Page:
Playing “hot potato” and treading water with a 10lb medicine ball; swimming freestyle with wet towels in hand; hitting the deck for burpees and 8 count body builders between laps – this is not your average water aerobics class! But what does SGT H2O’s Boot Camp have to do with yoga? Although very different workouts, I discovered a common denominator that was immensely impactful!
My friend and triathlon training buddy Shannon and I thought this aquatic boot camp, led by a former Navy Seal, sounded like a fabulous idea to jumpstart our tri training this season. Neither of us had extensive swimming backgrounds, but we’d taken lessons before when we were youngsters 20+ years ago! I’m not going to lie – there were a few times when I tried convincing myself I was going to die, like the first time treading water with superman arms at the very end of class. I gained a whole new appreciation for Navy boys that train to tread water in full uniform with all their gear, and for synchronized swimmers…they make it look like water dancing! I was definitely not dancing.
I struggled during the first few classes and stayed in the “slow” lanes. One drill that challenged me most was a breathing build up: swimming laps freestyle and breathing every 2, 4, 6 then 8 strokes. At first, I could barely complete 4 strokes on one breath. I had no control, would gasp for air and cling to the wall at the end of 25 meters! I asked one of the other boot campers in my lane, who was a slower swimmer but had so much control and finess, how she got to 8 strokes. Her secret was her breath! Sound familiar yogis?
Pranayama is the Sanskrit word meaning extension of life force, or breath. Yoga breathing teaches us how to breathe slowly and deeply, improving self control, concentration and focus. In a vinyasa class, pranayama teaches us to synchronize breath to movement and enables us to “flow” or find our own rhythm.
Much like yoga, breathing is the single most important aspect of freestyle swimming. A controlled and constant exhalation combined with perfect timing for the inhale is key in finding your rhythm, and ultimately swimming faster and farther.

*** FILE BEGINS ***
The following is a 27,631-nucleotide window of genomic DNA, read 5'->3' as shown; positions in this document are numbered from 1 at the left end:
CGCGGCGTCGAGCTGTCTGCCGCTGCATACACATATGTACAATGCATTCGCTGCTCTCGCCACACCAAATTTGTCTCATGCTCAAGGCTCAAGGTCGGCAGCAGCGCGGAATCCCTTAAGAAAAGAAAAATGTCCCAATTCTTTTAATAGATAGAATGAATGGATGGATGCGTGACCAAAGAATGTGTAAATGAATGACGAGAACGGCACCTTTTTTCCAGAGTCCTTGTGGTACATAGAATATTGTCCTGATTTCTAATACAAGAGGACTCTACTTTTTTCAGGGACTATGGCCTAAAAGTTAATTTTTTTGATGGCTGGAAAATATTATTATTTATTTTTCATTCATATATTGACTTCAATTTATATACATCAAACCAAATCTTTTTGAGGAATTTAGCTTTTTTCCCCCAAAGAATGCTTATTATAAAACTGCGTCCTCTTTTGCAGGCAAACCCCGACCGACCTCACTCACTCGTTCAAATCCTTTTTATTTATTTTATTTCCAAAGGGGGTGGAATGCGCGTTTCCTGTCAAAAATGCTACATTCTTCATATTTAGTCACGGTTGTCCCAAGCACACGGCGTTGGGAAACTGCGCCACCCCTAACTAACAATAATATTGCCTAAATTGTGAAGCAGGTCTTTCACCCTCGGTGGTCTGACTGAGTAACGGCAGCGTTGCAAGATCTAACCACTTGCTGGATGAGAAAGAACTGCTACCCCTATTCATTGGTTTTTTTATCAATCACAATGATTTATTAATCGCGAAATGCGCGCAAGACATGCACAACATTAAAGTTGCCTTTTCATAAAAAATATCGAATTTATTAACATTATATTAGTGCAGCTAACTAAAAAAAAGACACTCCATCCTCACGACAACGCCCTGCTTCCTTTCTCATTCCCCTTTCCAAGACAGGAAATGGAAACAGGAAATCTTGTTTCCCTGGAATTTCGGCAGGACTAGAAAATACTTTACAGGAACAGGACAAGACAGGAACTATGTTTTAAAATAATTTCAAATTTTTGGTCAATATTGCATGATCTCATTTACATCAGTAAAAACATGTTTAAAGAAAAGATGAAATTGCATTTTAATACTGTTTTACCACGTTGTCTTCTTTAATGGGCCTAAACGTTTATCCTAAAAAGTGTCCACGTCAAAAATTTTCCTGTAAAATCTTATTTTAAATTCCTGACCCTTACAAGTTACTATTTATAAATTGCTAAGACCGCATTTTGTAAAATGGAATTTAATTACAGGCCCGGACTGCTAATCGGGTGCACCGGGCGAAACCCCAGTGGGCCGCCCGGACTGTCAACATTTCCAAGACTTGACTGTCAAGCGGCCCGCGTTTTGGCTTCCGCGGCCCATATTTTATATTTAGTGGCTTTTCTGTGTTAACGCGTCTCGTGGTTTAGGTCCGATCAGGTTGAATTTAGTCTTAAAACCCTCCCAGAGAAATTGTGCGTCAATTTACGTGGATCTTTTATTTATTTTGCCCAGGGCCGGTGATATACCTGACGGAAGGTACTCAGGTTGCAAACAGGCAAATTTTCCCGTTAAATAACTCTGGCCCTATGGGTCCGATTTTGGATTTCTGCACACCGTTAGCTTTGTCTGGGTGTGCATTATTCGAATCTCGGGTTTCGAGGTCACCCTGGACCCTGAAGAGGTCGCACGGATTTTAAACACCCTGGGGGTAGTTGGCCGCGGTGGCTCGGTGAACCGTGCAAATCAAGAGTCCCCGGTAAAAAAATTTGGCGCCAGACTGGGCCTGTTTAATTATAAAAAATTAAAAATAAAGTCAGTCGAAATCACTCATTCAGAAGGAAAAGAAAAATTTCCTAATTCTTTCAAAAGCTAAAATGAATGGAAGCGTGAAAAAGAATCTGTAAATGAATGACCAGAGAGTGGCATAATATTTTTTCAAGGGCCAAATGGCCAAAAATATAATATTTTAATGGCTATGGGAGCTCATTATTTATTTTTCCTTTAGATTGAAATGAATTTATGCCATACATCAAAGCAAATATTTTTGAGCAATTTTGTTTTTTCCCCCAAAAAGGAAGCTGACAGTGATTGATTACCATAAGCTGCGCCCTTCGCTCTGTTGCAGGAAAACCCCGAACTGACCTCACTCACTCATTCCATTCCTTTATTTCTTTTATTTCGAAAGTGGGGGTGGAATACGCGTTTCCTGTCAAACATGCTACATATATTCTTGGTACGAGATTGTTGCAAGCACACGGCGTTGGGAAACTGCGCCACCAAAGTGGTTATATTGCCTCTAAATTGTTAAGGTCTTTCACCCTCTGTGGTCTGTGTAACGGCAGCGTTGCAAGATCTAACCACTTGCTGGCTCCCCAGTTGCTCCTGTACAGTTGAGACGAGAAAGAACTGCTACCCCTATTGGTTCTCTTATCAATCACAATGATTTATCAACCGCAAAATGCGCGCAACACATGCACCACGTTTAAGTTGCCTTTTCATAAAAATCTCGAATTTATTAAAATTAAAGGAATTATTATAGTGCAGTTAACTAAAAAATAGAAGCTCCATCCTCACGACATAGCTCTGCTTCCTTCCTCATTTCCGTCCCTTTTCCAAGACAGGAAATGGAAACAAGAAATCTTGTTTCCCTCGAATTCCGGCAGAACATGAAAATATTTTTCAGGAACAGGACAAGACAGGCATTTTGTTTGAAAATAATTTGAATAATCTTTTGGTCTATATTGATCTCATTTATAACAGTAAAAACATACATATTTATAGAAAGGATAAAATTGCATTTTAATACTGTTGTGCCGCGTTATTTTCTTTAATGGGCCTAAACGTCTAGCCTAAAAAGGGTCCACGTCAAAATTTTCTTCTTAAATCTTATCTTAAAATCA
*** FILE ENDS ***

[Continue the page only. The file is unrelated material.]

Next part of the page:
My fellow boot camper shared that she controlled her breath for the first few strokes and then slowly and steadily exhaled during the remaining strokes. The light bulb lit up: “Of course, my breath is my guide,” I said to myself. Once I swam a few laps focusing on a slow and steady exhalation, I found an inner calmness, which enabled me to swim farther on each breath. I shared this secret with Shannon and it worked for her too, almost instantly! By the end of the boot camp, I was able to swim 8 strokes on one breath – a huge improvement for me in 10 classes.
Evan, our instructor, also shared a tip to help the class get into a rhythm while swimming. He suggested a little jingle to synchronize breath and stroke: “I swim fast, I swim fast” or his favorite, “boom shaka laka, boom shaka laka.” We swam a few laps to end one of our sessions while repeating a jingle to ourselves. I tried out Evan’s favorite and eventually everything in my stroke came together harmoniously.
Come race day, when there are dozens of arms and legs fiercely swimming around me, creating choppy water, I will sing my SGT H2O jingle and let my breath guide me. Boom shaka laka!
Peace. Love. Namaste.
Image courtesy of aquaticbootcamp.com